It seems as if it was only yesterday that I met with Lyndon Bowring, the chair of CARE, in his London office to talk about starting Care for the Family. I had just resigned as a partner in my legal practice and Lyndon was very instrumental in getting us launched ? we began as a department of CARE. I remember well a conversation we had that day: ‘You and Dianne will be able to tour the country telling people how to build strong marriages,’ he said. ‘Ah,’ I’d replied. ‘There’s a bit of a problem with that.’ Lyndon had raised an eyebrow. ‘What kind of problem?’ ‘Well,’ I’d said, ‘we’ve been married for over 15 years, but we’ve been through some very tough times ? times when we didn’t feel much in love.’ Lyndon had answered in a heartbeat. ‘Alright,’ he said. ‘Then tell people about that.’ And so one of the foundation blocks of Care for the Family was laid:vulnerability.
Vulnerability remains one of our core values 25 years later. Some time ago, I was addressing 20 people who were interested in speaking on behalf of Care for the Family. This is part of what I said to them that day: ‘If you have the perfect marriage, have never had a row, spend most evenings gazing into each other’s eyes, and you can’t wait to share your pearls of wisdom with struggling couples…you probably aren’t our kind of person. And if your children do the washing up every night, complain that church services aren’t long enough, ask their teacher for extra homework, and you’ve already drafted your “12 Steps to Perfect Parenting” ready to share with less able parents… then you, too, probably aren’t our kind of person. The people we need towork with us are those who have cried a little ? or who could, at least, imagine crying a little.’
A youth leader rang me a few years ago. ‘I have 30 teenagers in my youth group,’ she said. ‘29 of them are doing fine, but the mother of one of them has just discovered a joint of marijuana in his bedroom.’ She paused and then went on, ‘The problem is ? I’m that mother. Do you think I should give up being a youth leader?’ I urged her with all my heart to keep going and told her that the day would surely come when she would sit down with another mother going through that same situation and whisper, ‘Me, too.’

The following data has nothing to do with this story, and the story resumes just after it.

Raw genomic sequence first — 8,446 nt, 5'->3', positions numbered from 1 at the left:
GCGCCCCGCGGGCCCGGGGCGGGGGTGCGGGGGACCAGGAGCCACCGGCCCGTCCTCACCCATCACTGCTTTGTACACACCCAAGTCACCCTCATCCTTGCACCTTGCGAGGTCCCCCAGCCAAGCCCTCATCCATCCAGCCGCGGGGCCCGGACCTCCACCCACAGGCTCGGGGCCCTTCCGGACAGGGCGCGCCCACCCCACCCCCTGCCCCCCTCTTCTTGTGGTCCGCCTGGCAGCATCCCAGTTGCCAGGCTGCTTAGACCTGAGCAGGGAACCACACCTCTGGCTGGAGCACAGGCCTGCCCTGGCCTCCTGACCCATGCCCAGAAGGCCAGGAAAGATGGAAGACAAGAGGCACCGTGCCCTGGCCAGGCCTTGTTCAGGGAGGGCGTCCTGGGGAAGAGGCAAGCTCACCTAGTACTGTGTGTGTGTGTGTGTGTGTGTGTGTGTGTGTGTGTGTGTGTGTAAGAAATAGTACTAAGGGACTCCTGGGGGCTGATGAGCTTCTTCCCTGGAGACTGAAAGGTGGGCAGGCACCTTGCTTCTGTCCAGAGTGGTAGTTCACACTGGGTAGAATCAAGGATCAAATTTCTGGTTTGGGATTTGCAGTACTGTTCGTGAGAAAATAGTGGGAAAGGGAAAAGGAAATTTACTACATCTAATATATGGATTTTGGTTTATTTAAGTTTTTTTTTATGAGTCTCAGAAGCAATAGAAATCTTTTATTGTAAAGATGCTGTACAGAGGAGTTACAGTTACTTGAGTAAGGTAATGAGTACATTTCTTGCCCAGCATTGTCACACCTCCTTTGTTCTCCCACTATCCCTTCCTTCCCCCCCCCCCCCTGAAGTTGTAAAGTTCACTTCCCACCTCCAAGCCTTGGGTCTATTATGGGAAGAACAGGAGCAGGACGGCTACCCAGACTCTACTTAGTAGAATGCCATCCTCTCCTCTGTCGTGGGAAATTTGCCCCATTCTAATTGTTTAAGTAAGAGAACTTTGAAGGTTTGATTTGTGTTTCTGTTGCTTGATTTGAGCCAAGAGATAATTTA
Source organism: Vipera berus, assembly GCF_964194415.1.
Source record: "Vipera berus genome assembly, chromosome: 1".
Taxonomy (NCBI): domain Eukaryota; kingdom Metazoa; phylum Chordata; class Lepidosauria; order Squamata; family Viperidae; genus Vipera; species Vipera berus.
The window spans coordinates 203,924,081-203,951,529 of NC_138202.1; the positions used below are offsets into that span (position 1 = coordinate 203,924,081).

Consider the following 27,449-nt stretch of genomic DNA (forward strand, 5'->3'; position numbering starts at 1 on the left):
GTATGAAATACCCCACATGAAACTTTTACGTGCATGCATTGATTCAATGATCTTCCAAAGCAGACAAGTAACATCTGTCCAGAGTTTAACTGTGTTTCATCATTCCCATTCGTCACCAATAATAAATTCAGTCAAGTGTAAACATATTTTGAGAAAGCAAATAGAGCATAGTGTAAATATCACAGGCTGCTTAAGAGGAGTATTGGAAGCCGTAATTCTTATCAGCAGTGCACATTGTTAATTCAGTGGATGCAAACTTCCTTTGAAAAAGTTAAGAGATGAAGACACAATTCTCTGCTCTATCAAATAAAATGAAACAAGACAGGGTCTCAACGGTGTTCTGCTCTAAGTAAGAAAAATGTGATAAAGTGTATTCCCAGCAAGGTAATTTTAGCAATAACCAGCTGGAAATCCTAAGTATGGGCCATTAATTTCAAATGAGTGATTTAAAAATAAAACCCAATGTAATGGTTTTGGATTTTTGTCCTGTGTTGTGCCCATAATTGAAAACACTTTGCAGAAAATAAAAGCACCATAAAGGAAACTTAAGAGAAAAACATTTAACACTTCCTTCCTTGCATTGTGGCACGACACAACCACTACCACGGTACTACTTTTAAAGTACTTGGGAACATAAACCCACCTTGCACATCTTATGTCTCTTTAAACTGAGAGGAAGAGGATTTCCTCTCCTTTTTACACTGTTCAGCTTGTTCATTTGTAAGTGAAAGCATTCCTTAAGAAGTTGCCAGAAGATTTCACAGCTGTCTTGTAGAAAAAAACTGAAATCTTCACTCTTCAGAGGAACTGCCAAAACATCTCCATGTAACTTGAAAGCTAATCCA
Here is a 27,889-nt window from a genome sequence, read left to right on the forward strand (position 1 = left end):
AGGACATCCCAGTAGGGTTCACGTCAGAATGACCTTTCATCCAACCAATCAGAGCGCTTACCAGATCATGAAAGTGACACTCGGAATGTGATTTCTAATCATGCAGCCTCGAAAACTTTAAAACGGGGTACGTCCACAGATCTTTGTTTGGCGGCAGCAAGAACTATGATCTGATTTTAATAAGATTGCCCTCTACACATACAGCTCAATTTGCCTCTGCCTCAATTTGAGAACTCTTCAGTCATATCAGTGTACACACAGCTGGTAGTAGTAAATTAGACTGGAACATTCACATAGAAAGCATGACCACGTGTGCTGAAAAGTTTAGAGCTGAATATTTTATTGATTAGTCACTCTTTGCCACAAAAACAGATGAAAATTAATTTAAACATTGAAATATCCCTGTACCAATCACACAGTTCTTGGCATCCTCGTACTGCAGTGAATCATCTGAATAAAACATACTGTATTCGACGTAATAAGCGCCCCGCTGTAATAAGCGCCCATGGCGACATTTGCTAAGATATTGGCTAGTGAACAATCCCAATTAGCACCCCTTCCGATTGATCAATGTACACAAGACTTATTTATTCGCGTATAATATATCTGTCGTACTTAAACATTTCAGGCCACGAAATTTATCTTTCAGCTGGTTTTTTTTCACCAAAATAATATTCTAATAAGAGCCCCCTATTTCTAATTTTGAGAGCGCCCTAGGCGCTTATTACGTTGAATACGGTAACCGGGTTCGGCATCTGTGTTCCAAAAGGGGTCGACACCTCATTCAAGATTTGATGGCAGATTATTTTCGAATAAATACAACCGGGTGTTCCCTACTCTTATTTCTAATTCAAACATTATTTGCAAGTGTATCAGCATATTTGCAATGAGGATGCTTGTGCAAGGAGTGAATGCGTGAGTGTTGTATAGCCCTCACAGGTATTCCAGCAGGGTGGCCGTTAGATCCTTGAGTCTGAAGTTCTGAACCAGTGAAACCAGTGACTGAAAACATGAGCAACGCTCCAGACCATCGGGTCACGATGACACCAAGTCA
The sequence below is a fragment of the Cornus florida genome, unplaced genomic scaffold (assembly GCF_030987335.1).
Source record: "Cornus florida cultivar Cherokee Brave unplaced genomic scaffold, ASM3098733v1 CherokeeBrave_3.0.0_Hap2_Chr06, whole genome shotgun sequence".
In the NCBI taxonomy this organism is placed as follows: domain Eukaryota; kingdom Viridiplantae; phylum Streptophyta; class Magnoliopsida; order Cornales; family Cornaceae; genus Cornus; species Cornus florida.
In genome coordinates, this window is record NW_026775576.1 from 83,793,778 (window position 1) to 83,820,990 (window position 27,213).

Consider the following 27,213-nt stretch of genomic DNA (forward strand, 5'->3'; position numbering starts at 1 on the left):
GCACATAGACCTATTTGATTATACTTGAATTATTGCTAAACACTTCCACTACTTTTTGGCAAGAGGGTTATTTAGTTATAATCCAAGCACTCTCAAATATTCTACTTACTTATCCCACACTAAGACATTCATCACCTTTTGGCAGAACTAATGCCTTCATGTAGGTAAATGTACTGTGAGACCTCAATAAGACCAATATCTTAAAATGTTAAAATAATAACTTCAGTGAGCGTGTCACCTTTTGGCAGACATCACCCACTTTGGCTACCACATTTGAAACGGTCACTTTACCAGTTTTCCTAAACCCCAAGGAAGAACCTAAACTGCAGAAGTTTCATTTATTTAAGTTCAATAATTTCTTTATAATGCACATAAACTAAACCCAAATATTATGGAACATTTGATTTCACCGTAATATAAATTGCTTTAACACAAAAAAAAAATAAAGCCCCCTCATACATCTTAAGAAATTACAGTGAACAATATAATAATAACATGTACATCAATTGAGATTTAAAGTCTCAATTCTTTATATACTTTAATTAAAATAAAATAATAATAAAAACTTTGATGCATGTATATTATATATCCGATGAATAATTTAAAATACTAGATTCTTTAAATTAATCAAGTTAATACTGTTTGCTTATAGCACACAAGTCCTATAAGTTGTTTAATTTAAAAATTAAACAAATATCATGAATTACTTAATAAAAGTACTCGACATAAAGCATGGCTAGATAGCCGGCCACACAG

I have discovered that whether it’s simply trying to cope with the terrible toddler stage, dealing with the fallout of an affair or living with crushing debt, often the first need of people going through a difficult or painful time is not answers, but the realisation that they are not alone. For that reason, the local church can be a wonderful place to find comfort, support and help. But for this to happen, we have to be prepared to be vulnerable. The apostle Paul recognised that ‘When I am weak, then I am strong’ (1 Corinthians 12:10). Weakness causes us to feel our need of God ? and of each other.
The idea is not that we all sit down and depress each other. (I have some sympathy with the atheist who said to the Christian, ‘Tell me your certainties ? I have enough doubts of my own.’) It is rather that, as well as sharing our successes and joys, we also need to allow others to see a little of our pain. When we do this it can be incredibly freeing for people ? it is easier for them to lower their defences a little and share their hearts with us. And it is then that we begin, in the words of the New Testament,to ‘Carry one another’s burdens’ and, often, to find answers and hope together.
I know we can’t wear our hearts on our sleeves with everybody, but none of us ? even leaders ? need be condemned to what someone has called ‘the Sunday lie-in’…
‘Oh, fine, thanks.’